Sweet Pill’s new album exists in a long lineage of debut records that took years to compile due in part to the fact that it’s no easy task to make sense of all the goings-on of one’s early-twenties—a highly disorienting period of being spit out of college and trying to find peace with the fact that you’ll be spending the unforeseeable future squinting at a computer screen upwards of 40 hours per week. As if to complement vocalist Zayna Youssef’s frustrated, wandering lyrics on the yearningly titled Where the Heart Is, the backing instrumentation consistently lands somewhere between ferocious punk—hailing from Philly’s DIY scene, they clearly share some DNA with Mannequin Pussy—and the noodling math rock of their Midwestern peers.
Among the first samples of the record, the rage-filled “Blood” arrived with a music video that summed up much of the album’s irritation. In the visual, Youssef goes head-to-head in a boxing ring with a pre-teen doppelgänger of herself only to get KO’d—a relatable sentiment both in the sense that it often feels like the roadblocks we’re currently staring down lie at the end of a road which forked for us years ago, as well as the way in which the things we find most exasperating in life often look ridiculous once we have a bit of distance from them. On top of all that, it presented the group in its finest form instrumentally, with grungy, attitude-schlepping bass giving way to some of the album’s best throat-shredding vocals.
With the record officially dropping this Wednesday via Topshelf, Youssef took the time to break down each track on the record, venting the specific frustrations behind each song—from career uncertainty to the shame of throwing money at a dating app only to still see zero results—in more detail (and with a bit less shouting). Listen along to an early stream of the LP below, and read on for Youssef’s thoughts.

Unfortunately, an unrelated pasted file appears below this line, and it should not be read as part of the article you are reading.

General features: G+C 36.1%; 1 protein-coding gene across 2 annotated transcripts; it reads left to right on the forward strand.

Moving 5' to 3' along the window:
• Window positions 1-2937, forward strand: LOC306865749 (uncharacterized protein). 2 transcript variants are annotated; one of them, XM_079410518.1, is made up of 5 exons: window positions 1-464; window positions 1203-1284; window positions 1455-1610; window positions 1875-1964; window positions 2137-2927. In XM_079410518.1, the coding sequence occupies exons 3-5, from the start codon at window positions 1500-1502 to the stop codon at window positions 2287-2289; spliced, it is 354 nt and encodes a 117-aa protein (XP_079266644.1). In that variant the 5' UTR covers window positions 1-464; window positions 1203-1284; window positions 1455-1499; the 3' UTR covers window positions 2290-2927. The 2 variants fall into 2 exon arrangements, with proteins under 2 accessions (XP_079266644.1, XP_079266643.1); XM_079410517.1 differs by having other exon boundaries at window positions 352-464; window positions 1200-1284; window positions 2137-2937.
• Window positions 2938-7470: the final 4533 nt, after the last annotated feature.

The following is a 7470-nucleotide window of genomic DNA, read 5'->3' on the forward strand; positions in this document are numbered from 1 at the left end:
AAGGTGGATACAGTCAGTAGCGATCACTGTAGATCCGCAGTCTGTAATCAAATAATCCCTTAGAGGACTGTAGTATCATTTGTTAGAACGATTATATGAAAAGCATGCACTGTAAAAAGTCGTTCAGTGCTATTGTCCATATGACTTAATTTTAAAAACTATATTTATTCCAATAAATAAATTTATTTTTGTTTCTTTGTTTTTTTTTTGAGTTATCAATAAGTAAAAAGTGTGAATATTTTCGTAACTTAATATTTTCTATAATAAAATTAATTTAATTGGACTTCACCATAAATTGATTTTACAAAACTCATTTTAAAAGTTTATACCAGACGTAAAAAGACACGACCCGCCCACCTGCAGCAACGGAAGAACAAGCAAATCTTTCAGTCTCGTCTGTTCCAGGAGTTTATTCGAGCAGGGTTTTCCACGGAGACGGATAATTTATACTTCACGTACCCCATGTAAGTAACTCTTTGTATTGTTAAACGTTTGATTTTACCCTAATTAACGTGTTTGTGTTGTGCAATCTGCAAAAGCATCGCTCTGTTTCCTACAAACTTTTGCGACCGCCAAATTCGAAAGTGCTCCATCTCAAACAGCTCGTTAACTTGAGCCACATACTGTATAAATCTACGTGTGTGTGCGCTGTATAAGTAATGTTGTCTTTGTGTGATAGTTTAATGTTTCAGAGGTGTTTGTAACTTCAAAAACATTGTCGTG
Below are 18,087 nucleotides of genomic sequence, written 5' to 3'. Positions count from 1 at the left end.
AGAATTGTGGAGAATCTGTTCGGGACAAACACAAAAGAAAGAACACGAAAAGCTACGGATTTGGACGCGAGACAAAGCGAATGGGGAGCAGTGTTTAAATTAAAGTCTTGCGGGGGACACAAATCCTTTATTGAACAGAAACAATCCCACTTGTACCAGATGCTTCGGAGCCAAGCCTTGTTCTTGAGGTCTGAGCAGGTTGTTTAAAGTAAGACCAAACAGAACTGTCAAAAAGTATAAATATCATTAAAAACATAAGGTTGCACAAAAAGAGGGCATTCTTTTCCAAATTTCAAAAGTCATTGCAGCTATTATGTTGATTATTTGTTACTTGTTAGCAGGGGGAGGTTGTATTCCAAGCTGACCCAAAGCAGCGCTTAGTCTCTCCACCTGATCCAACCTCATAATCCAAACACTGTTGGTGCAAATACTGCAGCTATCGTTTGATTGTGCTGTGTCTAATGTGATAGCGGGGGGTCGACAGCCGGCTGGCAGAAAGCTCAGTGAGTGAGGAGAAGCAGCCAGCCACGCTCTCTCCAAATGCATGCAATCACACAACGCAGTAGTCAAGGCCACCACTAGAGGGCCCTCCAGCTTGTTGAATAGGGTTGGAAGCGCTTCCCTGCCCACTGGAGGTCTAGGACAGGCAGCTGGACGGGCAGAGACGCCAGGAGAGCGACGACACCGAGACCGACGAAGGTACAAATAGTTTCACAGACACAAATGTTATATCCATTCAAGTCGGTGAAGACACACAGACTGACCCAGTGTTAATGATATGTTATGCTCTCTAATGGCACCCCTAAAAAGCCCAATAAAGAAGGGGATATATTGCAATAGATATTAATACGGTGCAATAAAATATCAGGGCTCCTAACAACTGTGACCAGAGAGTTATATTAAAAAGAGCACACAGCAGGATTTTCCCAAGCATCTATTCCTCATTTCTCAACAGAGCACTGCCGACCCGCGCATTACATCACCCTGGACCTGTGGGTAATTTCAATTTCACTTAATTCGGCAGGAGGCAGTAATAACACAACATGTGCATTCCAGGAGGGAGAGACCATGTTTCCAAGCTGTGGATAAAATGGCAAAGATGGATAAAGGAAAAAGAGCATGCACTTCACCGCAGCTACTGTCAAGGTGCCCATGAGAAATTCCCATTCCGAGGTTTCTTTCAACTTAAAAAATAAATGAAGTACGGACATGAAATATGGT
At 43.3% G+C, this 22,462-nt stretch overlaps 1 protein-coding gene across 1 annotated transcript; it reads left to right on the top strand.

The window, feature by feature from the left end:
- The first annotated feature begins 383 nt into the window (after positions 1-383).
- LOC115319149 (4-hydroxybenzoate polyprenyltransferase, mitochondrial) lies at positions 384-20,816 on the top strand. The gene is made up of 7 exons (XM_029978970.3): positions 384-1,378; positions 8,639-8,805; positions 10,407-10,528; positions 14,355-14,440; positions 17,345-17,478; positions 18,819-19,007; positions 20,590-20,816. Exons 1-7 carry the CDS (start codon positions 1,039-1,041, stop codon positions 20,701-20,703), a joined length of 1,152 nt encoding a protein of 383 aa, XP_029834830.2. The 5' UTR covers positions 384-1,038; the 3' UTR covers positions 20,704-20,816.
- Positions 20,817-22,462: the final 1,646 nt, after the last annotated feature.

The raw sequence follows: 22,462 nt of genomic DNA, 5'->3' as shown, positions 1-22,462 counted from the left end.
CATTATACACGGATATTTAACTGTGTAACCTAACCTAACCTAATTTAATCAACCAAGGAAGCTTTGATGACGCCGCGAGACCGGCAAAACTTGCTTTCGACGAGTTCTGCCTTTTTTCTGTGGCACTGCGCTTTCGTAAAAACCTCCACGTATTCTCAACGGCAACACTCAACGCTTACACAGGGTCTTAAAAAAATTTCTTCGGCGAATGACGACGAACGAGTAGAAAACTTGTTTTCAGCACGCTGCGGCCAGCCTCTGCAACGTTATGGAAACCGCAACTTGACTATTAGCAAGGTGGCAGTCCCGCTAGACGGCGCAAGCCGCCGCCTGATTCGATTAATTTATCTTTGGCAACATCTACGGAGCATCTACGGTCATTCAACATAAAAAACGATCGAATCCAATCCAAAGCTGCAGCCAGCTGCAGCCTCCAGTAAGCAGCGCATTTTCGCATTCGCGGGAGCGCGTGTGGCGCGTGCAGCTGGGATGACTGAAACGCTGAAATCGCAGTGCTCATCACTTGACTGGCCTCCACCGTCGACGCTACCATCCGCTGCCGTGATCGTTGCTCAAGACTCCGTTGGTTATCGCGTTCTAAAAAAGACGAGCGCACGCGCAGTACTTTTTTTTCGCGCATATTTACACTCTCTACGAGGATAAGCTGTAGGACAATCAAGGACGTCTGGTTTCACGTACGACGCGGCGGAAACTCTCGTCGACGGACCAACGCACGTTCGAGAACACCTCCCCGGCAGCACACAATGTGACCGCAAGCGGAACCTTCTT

1. “Where the Heart Is”
Where is the heart, you ask? Well for me, it could be home. Where is home, you ask? God, I don’t know, too many questions and no right answer. This song was written at a point in my life where I was finishing college and starting a “career.” I started an eight-to-five job in graphic design sitting in front of a computer. It felt like I was wasting my life. It was also a time where I tried to build up my own meaning of “home.” Home can mean so many things for other people. I desperately wanted to escape work for home. Yet home can also be a place that holds you back and can never quite leave. The lyrics are simple and literal for me. I felt frustrated, bored, and meek. Almost three years later and I finally quit that darn place and am still trying to find my own meaning of “home.”
This was written when I was experiencing a falling out. I am pretty much trying to convince myself I’m better off without someone or something. You know that feeling? When you feel like you gave too much for too little in return? Fun fact: I actually punched a hole in my wall out of rage, hence the lyrics. I’m not usually an angry person, I swear.
3. “High Hopes”
This one is a wordy one, but I love that. I walk through some of the human sensations like hearing and sweating—basically describing what it feels like to be anxious or overwhelmed, and facing it instead of hiding from it. I also touch on saying things you don’t mean to not hurt someone’s feelings. I think honesty is key, folks. The music mimics a lot of what I’m feeling. The melody goes up and down, then leads to tender moments shadowed by edgy parts. The flow of the melody made the words flow out of me.